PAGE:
PHARMACY

Economists critique candidates’ healthcare plans

BY Alaric DeArment

WASHINGTON The journal Health Affairs published two critiques by economists Tuesday that cast doubt on John McCain’s and Barack Obama’s healthcare plans.

McCain’s plan would treat health insurance provided through employers as taxable wages and instead give them tax breaks to buy their own insurance, while Obama would use government subsidies to provide insurance for people who can’t afford it themselves.

But the economists said that McCain’s plan would cause 20 million to lose their health insurance through employers as the employers stopped offering it. He would offer $2,500 tax breaks for individuals and $5,000 breaks for families, but rising premiums would negate the benefits, and the individual insurance that people bought wouldn’t provide the same coverage as workplace insurance.

They also said Obama’s subsidies would be fiscally and politically unsustainable, and adding third-party subsidies would drive up healthcare inflation. Also, Obama’s requirement that large businesses help subsidize health insurance would cause pay cuts or job losses.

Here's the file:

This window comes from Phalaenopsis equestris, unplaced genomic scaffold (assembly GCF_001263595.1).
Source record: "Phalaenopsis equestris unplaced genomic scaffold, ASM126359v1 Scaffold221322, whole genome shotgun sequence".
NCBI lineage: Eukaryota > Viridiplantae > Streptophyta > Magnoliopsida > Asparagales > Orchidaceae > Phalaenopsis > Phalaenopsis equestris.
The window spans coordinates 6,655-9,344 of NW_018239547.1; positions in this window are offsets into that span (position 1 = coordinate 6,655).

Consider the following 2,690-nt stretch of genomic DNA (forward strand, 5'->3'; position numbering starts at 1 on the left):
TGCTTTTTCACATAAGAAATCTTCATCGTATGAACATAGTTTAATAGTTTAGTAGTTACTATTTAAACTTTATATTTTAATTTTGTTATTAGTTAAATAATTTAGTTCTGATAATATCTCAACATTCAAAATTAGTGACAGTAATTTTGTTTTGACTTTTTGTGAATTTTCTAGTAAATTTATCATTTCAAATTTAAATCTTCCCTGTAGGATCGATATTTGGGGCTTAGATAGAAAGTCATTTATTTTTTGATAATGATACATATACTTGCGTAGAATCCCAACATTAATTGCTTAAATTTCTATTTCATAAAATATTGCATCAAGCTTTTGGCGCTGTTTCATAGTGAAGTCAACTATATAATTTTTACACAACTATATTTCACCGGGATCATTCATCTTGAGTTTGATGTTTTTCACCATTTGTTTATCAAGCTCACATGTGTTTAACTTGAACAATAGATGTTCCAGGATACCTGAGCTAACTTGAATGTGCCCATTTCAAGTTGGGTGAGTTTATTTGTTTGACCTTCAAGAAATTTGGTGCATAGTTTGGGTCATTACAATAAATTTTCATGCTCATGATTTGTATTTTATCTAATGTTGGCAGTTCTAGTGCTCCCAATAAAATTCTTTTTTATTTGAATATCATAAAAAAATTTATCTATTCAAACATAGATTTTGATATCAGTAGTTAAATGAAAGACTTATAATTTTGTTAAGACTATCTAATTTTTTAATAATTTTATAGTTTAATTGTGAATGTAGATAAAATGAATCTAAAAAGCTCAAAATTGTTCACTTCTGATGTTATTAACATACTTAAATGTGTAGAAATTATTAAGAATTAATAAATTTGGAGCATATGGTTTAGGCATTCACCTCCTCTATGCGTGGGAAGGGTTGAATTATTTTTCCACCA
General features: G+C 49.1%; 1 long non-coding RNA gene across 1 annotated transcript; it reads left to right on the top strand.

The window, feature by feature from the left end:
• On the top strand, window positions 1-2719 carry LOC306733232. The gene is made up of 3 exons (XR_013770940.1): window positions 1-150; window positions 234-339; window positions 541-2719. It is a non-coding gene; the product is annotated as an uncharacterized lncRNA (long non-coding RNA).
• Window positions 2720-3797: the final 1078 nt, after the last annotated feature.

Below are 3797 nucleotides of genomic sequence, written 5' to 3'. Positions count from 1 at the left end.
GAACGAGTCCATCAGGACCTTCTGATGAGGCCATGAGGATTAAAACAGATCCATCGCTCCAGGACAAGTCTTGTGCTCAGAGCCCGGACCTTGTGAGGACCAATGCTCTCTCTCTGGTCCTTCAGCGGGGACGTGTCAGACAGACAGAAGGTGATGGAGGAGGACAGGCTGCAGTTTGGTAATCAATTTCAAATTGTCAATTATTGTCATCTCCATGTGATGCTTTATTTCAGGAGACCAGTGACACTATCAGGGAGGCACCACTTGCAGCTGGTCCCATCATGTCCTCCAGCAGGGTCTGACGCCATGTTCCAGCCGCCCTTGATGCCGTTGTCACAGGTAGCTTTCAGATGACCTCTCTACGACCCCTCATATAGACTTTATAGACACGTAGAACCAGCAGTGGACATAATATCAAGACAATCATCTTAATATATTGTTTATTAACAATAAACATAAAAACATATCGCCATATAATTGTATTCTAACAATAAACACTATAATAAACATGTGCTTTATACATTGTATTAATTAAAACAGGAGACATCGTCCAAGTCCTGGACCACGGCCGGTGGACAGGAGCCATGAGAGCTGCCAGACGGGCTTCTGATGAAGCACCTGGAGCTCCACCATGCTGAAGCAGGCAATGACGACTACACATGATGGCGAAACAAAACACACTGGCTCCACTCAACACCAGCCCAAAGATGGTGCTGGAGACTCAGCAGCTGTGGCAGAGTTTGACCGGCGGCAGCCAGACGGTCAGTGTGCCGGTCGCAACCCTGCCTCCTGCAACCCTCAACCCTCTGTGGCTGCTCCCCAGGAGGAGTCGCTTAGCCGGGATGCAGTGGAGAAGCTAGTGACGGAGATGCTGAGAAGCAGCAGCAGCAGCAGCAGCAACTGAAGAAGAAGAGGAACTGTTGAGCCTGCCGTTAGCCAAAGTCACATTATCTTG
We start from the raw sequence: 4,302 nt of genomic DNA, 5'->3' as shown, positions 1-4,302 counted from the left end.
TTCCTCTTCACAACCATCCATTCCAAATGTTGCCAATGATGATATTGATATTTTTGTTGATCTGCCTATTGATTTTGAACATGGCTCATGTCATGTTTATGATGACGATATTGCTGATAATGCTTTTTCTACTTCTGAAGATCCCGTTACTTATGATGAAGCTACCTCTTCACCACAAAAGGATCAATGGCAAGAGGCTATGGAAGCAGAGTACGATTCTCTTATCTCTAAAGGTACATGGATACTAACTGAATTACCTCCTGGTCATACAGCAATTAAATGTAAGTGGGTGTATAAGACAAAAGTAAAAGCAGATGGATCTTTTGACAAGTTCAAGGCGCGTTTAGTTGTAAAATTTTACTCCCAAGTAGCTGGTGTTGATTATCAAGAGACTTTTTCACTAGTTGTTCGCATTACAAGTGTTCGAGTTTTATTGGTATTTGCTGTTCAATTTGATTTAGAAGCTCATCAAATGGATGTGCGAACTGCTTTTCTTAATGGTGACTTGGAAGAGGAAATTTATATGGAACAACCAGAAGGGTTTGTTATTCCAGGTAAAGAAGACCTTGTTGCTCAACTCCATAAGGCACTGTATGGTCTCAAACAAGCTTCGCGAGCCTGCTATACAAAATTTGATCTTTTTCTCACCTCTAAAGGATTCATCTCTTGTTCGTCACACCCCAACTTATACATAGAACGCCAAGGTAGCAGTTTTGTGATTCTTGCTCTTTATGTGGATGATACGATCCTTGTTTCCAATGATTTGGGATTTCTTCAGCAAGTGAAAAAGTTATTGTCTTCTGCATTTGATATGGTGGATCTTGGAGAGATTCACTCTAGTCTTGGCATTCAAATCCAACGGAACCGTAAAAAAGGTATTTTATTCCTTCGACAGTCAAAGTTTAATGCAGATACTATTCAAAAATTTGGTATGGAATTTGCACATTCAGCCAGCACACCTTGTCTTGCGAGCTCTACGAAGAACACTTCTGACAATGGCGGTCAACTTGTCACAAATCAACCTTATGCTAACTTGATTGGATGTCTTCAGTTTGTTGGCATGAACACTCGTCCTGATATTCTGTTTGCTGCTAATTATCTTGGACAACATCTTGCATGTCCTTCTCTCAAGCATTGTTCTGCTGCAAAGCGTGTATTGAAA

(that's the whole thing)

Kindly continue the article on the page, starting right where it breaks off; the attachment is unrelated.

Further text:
To conduct the study, the authors had each plan analyzed by someone who favored the other plan.

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Bayer denies takeover rumors

BY Alaric DeArment

FRANKFURT, Germany Reports of Bayer’s imminent takeover appear greatly exaggerated.

The company’s chief executive officer told a German newspaper that it would not be taken over, amid rumors last week that Pfizer sought to acquire it. But Bayer has a number of drugs in its research pipeline, while many of Pfizer’s blockbuster drugs will soon go off patent, facing competition from generic drug makers.

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MyMedSchedule now available to the public

BY Alaric DeArment

INDIANAPOLIS A service that helps people with organ transplants manage their medication schedules has become available to the public.

MyMedSchedule used to be available only in hospitals, reminding organ transplant recipients to take their medications and helping them avoid errors. People who have received transplants often must take several drugs to avoid rejection of the new organs.

Companies such as Community Health Network and the American Society of Health-System Pharmacists offer similar services.

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